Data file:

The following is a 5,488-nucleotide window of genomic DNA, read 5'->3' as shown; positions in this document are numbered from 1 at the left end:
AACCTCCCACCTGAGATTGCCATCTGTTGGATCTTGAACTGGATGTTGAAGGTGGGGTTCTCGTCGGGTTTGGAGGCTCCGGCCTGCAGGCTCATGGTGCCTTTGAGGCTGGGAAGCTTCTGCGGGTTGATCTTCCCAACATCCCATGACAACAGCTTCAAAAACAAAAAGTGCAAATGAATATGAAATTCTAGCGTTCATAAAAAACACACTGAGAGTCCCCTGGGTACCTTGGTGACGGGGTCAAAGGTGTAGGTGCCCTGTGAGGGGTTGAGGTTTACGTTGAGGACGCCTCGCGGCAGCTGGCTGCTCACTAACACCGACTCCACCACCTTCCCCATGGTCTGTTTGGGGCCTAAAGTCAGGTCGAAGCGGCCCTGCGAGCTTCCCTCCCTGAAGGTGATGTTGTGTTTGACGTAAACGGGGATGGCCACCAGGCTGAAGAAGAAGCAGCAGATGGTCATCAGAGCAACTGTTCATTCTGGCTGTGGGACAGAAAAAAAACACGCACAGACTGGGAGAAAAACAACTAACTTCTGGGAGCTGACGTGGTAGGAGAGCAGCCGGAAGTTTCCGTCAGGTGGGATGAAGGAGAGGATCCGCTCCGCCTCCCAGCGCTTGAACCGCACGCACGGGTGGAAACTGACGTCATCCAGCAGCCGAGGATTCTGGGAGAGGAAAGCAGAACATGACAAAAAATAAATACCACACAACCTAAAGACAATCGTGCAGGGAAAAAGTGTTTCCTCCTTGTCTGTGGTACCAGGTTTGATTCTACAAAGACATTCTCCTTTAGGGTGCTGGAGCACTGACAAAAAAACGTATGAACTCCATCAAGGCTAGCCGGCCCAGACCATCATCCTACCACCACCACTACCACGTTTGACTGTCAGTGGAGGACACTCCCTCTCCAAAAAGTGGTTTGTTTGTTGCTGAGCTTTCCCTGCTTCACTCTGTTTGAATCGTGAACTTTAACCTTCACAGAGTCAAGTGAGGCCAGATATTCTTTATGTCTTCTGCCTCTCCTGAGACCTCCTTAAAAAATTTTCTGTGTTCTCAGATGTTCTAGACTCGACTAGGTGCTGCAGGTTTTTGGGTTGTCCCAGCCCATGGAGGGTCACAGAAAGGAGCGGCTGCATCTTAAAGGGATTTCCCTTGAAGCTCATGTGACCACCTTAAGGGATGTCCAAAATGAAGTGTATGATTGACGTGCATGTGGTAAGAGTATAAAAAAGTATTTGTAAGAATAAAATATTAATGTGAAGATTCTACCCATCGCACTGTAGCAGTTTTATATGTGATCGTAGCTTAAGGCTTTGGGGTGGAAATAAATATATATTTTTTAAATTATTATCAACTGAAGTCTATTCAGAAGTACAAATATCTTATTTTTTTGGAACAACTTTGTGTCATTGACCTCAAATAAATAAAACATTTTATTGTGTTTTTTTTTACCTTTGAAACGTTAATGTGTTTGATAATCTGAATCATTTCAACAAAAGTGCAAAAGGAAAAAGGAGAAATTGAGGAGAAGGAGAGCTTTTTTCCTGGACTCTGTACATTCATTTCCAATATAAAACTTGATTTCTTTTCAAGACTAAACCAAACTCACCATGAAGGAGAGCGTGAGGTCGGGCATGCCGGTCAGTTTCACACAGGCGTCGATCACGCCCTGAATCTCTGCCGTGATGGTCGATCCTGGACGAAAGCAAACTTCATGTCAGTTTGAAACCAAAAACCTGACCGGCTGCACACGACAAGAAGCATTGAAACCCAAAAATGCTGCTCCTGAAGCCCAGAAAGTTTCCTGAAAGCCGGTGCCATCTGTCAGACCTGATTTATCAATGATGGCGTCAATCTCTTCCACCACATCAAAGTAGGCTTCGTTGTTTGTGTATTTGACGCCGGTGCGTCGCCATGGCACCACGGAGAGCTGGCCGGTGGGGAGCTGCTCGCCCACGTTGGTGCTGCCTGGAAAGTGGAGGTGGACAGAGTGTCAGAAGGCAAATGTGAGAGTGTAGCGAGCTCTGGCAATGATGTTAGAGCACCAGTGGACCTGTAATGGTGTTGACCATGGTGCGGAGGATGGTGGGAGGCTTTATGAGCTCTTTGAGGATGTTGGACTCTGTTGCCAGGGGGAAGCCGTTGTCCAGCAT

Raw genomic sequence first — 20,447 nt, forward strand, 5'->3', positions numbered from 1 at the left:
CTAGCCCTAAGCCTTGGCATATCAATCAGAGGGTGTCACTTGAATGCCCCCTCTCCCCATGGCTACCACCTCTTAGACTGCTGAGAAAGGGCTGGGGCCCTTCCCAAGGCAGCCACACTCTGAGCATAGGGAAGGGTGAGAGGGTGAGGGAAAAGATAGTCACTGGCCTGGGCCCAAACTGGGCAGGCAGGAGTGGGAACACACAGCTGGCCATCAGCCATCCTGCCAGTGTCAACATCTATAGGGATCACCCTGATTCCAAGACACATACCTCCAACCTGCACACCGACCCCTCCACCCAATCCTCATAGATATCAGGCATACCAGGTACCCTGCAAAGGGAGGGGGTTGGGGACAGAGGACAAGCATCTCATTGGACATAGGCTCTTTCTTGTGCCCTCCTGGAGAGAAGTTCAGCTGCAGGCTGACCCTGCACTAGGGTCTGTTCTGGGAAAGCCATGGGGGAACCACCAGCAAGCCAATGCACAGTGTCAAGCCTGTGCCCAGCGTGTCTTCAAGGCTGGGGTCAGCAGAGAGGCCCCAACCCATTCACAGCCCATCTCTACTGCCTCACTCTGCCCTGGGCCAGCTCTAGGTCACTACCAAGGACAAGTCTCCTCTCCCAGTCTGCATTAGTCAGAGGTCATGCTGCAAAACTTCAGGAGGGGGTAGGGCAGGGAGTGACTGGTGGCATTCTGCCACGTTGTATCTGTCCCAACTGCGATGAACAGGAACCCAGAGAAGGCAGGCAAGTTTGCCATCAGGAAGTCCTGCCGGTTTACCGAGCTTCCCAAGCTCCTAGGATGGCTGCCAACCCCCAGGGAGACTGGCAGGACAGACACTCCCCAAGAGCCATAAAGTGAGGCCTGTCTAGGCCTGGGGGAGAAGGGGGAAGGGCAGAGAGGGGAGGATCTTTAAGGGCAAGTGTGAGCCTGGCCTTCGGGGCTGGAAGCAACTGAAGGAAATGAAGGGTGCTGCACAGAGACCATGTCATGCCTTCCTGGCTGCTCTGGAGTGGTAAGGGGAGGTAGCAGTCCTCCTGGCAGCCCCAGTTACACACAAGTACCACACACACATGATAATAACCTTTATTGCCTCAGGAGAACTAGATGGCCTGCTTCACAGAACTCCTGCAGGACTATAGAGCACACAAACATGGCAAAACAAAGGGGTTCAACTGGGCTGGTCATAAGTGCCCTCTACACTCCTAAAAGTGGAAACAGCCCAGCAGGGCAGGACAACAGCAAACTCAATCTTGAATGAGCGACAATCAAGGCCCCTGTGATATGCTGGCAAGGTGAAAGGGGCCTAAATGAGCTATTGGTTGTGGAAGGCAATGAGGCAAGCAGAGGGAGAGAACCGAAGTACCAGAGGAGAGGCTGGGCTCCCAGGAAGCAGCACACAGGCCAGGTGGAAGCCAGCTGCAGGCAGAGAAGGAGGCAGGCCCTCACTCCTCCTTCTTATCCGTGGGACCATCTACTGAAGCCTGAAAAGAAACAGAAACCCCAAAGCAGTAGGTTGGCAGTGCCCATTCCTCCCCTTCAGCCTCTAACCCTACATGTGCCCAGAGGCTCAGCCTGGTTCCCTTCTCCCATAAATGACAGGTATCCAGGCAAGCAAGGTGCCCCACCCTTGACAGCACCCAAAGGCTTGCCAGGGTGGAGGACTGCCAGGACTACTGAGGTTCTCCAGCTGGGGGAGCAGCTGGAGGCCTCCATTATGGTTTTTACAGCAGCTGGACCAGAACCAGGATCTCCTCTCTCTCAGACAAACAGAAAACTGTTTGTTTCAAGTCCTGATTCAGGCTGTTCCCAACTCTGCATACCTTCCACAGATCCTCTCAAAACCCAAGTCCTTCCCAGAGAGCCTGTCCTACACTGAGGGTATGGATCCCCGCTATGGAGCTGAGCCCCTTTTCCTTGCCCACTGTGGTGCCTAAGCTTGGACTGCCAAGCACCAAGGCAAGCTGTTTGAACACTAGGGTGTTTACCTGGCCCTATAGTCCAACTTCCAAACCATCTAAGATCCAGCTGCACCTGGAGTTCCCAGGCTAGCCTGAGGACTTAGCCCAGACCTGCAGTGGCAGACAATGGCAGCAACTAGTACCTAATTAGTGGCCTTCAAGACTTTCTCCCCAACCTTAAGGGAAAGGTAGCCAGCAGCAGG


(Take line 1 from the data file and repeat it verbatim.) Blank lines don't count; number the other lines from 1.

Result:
The following is a 5,488-nucleotide window of genomic DNA, read 5'->3' as shown; positions in this document are numbered from 1 at the left end: